CHICAGO, Ill. (Reuters) — Archer Daniels Midland’s net profits doubled in the second quarter and beat Wall Street estimates after a drought in Argentina and the U.S.-China trade spat boosted the U.S. grain merchant’s trading and oilseed processing businesses.
Operating profits for ADM’s origination business, which includes grain trading, in the April to June period more than tripled from a year ago to $189 million.
The company benefited from higher volumes and margins for U.S. corn, soybean and wheat exports as drought reduced harvests in Argentina, a major supplier of the crops, chief financial officer Ray Young said.
The ongoing trade battle also increased China’s demand for crops from South America, motivating other buyers to make purchases from the United States, he said on a conference call.
In oilseeds, operating profits jumped 70 percent to $341 million as processing volumes reached a record high for the quarter, thanks to robust margins and China’s demand for South American soy, according to the company.
“ADM is capitalizing on the market dislocations caused by the U.S.-China trade issues by shipping Brazilian beans to China and crushing cheap U.S. beans into soymeal and oil,” Stephens analyst Farha Aslam said.
Washington imposed tariffs on $34 billion of Chinese imports last month. In return, China levied taxes on the same value of products from the U.S., including soybeans and sorghum. Traders rushed shipments of U.S. soy to China before the tariff took effect on July 6.
Commodity trader Cargill’s latest earnings also benefited from trade tensions.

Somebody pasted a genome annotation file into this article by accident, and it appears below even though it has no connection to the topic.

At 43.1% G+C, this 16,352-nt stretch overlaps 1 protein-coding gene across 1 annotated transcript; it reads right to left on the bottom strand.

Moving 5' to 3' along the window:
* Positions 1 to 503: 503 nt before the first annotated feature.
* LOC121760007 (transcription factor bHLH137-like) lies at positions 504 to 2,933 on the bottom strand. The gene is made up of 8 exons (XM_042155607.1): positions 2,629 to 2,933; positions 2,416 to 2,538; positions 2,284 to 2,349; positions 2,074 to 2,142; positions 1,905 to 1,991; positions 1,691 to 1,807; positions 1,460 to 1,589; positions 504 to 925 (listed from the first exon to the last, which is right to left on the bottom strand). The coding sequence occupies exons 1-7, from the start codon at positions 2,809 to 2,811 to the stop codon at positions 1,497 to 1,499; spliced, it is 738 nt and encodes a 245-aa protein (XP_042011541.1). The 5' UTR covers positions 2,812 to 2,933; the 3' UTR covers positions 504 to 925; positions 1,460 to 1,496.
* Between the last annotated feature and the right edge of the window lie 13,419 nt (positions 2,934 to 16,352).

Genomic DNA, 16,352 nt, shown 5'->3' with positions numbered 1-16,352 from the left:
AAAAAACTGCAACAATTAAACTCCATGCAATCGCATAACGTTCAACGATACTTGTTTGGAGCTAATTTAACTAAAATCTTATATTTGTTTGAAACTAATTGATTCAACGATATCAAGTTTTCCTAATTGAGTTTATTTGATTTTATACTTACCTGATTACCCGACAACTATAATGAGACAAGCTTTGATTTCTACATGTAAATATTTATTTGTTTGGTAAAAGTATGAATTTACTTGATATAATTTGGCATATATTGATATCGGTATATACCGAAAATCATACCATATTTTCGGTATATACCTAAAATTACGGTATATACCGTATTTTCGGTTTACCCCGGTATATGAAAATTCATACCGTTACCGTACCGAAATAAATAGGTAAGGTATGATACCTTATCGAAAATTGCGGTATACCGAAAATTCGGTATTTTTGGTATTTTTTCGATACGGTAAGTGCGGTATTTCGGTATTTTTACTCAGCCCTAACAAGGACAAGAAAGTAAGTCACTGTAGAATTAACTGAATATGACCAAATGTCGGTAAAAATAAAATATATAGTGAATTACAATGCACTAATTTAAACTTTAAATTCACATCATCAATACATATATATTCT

However, Bunge reported a surprise quarterly loss as its agribusiness unit took a $125 million hit from soybean hedges tied to the U.S.-China trade dispute.
In May, ADM said it would take a hit of about $30 million in the second quarter due to Beijing’s decision to impose stiff anti-dumping tariffs on sorghum, a livestock feed.
However, those losses were slightly smaller than expected and were offset by strong performance in other areas, such as ocean freight, according to the company.
“I sort of think this tariff is good for you,” Morgan Stanley analyst Vincent Andrews told ADM executives on the call.
More global demand for corn and wheat could shift to the U.S. because of hot, dry weather reducing global grain harvests, ADM chief executive office Juan Luciano said.
Crop losses in Europe, the Black Sea region and Argentina represent a turnaround after years of global oversupply depressed grains prices and made it difficult for global grain merchants to make a profit buying and selling food staples such as corn, soy and wheat.
Net profit attributable to ADM rose to $566 million, or $1 per share, in the second quarter, from $276 million, or 48 cents, a year earlier.
Total revenue rose 14.2 percent to $17.07 billion.